What is the difference between LF, HF, and UHF frequencies?
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What is the difference between LF, HF, and UHF frequencies?

Views: 0     Author: Site Editor     Publish Time: 2023-03-16      Origin: Site

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In RFID technology, data is transmitted between an RFID tag and a reader using radio waves. Its read distance and functionality are determined by its frequency.

Low Frequency (LF), High Frequency (HF), and Ultra High Frequency (UHF) are the three primary frequencies used with RFID devices.

What's the difference between these frequencies?

When RFID devices are used, each frequency behaves differently. In order to accomplish your desired functions, you should select a tag with an appropriate frequency.

This article enumerates the features, advantages, and disadvantages of each of the frequencies for your consideration.

Frequency - what is it?

Frequency refers to the number of waves passing through a fixed object at a given time. The frequency will be two waves per second if a wave takes 0.5 seconds to pass through an object.

Generally, the higher the frequency, the more waves pass through the object per second (usually).

The unit of frequency is Hertz (Hz), where one Hz represents one wave. In view of the fact that many waves will pass through objects per second, the unit is further classified as follows:

  • The kilohertz frequency (kHz). One thousand hertz is the unit of measurement

  • The megahertz (MHz). One million hertz is represented by this unit

  • GHz stands for gigahertz. One billion hertz is the unit of measurement

  • The terahertz (THz). A trillion hertz is one trillion cycles per second

An ordinary radio spectrum ranges from 3 kilohertz to up to 3000 gigahertz. RFID devices are affected by their frequency.

As an example;

A low-frequency tag will have a reading range of approximately 10 cm, while an ultra-high frequency tag will have a reading range of up to 100 meters.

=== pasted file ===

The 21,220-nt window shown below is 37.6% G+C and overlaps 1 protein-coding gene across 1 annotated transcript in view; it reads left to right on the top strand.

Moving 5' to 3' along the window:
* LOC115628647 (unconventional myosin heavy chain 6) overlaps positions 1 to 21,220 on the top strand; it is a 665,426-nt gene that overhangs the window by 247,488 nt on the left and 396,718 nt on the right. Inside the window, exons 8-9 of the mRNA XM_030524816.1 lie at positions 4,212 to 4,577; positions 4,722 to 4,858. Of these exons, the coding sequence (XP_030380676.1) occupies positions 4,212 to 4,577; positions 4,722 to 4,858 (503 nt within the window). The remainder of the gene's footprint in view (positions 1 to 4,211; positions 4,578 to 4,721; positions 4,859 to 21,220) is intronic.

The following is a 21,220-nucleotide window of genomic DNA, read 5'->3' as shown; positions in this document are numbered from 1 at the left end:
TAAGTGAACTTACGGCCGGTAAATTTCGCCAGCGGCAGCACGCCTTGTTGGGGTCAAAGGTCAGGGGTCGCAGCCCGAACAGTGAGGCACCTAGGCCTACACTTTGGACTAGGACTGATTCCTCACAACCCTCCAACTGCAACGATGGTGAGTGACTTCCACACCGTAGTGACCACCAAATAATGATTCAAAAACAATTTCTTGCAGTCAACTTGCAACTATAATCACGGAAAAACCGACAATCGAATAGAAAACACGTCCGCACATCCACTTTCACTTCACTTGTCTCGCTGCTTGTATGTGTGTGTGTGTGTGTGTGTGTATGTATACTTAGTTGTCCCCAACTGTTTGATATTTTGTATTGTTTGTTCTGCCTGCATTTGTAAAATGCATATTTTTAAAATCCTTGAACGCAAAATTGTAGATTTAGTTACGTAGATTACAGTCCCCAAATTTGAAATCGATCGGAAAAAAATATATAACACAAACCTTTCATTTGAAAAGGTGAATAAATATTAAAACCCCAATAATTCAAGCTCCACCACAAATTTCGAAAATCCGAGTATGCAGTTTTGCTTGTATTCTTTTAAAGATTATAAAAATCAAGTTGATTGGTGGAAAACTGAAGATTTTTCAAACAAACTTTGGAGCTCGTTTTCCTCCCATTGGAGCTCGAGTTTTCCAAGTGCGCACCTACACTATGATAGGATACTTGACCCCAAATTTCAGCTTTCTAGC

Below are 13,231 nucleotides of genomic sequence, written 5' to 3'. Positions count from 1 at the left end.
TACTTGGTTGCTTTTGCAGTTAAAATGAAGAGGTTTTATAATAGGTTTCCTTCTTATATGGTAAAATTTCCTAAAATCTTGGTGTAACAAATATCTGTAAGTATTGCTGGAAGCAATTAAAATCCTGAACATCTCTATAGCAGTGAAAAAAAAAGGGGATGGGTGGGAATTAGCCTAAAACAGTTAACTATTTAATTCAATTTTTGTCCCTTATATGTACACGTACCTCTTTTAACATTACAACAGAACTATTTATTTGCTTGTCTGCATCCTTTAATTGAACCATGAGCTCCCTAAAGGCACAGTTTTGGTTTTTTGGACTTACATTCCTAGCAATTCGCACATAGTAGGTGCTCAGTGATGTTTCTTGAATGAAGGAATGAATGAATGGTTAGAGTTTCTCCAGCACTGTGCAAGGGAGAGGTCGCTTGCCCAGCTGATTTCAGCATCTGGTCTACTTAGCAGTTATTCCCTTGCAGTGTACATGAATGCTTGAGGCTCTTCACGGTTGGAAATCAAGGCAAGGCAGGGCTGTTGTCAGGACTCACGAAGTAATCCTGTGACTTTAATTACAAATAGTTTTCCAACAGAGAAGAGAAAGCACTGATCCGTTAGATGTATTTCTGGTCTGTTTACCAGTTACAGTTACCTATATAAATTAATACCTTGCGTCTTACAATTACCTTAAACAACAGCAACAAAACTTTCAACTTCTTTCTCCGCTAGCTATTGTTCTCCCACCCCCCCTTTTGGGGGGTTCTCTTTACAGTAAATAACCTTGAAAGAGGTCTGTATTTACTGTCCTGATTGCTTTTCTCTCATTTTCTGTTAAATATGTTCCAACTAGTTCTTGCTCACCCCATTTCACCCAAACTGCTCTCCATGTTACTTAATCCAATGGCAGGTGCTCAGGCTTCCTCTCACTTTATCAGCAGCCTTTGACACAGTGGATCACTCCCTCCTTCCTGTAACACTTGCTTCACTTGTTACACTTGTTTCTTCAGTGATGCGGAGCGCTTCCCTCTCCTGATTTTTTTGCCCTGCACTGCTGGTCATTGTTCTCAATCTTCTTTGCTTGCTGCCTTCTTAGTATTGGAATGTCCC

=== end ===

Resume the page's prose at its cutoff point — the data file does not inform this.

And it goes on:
Low Frequency: Whatis it? An overview of the definition and brief description

An object with a low frequency has fewer waves passing through it than one with a high frequency.

The frequency ranges from 125 kHz to 134 kHz.

When using an LF device, approximately 125,000 to 134,000 waves will pass through the object every second.

Low Frequency Features

  • The frequency ranges from 30 kHz to 300 kHz. 125 kHz is, however, the best frequency for operation

  • A short reading range of up to 10 cm is possible

  • Interference with radio waves is unlikely

  • Reading speed is slower

  • Wavelengths that are longer

Low Frequency Advantages

  • Longer wavelengths make them easier to penetrate metallic objects. Metallic objects work best with these tags because of this feature.

  • Radio waves are less likely to interfere with it. LF tags can be used in highly electromagnetic environments thanks to this feature.

  • Surfaces with liquids work best

Low Frequency Disadvantages

  • Data transfer rates are slow. Multiple tags cannot be read simultaneously with these tags.

  • Range of reading is short. Your reader must be at most 10 centimeters away from the LF tag in order to capture data. The technology cannot be used to track assets that are located far apart, which makes it a highly limiting feature.